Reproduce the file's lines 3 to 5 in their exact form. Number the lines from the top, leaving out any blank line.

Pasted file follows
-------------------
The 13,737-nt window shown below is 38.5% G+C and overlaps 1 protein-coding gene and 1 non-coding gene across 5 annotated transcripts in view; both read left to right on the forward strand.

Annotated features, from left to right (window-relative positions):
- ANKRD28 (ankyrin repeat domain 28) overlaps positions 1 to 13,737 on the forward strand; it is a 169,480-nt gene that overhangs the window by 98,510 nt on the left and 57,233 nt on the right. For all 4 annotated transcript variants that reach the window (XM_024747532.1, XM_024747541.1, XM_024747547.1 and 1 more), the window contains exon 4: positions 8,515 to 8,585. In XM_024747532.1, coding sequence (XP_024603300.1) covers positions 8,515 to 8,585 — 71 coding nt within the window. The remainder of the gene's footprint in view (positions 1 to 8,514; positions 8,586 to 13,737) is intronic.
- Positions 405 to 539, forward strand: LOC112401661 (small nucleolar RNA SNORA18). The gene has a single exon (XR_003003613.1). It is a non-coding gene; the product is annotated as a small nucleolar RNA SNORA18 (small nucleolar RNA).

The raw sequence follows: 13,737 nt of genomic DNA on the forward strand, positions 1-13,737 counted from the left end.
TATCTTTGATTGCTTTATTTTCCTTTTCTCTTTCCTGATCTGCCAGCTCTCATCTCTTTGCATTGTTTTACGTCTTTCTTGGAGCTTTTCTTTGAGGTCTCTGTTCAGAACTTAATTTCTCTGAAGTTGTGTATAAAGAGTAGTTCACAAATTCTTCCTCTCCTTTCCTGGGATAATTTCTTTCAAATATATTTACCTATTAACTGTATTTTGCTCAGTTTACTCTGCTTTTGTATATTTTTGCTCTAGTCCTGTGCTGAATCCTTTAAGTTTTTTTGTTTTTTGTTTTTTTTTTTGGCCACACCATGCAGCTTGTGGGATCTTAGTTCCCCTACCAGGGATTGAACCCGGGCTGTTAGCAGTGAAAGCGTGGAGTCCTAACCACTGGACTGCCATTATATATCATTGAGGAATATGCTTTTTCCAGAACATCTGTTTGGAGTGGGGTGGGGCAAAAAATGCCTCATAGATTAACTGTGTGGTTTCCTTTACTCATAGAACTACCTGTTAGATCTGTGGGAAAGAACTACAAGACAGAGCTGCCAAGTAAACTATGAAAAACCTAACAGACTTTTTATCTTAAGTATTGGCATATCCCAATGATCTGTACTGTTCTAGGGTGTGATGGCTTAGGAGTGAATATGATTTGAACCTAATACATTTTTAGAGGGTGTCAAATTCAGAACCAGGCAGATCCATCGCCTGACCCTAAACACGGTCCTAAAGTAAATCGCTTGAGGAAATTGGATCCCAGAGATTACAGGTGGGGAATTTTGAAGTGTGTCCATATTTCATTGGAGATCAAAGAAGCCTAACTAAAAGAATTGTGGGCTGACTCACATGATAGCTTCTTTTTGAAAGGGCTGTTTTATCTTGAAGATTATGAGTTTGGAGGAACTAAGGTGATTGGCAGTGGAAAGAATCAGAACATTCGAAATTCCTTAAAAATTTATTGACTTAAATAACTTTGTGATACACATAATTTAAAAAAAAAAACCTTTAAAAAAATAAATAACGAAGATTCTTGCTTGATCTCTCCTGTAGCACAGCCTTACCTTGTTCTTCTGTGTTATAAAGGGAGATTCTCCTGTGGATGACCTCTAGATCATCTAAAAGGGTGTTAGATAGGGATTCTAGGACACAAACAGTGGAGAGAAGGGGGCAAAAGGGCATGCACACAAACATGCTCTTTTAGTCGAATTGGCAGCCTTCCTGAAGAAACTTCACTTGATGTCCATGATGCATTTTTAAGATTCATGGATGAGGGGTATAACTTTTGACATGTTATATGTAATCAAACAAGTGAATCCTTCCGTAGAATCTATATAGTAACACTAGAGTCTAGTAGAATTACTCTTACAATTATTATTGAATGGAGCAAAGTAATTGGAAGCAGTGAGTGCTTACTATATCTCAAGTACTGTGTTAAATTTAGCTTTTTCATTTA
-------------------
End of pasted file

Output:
- ANKRD28 (ankyrin repeat domain 28) overlaps positions 1 to 13,737 on the forward strand; it is a 169,480-nt gene that overhangs the window by 98,510 nt on the left and 57,233 nt on the right. For all 4 annotated transcript variants that reach the window (XM_024747532.1, XM_024747541.1, XM_024747547.1 and 1 more), the window contains exon 4: positions 8,515 to 8,585. In XM_024747532.1, coding sequence (XP_024603300.1) covers positions 8,515 to 8,585 — 71 coding nt within the window. The remainder of the gene's footprint in view (positions 1 to 8,514; positions 8,586 to 13,737) is intronic.
- Positions 405 to 539, forward strand: LOC112401661 (small nucleolar RNA SNORA18). The gene has a single exon (XR_003003613.1). It is a non-coding gene; the product is annotated as a small nucleolar RNA SNORA18 (small nucleolar RNA).

The raw sequence follows: 13,737 nt of genomic DNA on the forward strand, positions 1-13,737 counted from the left end.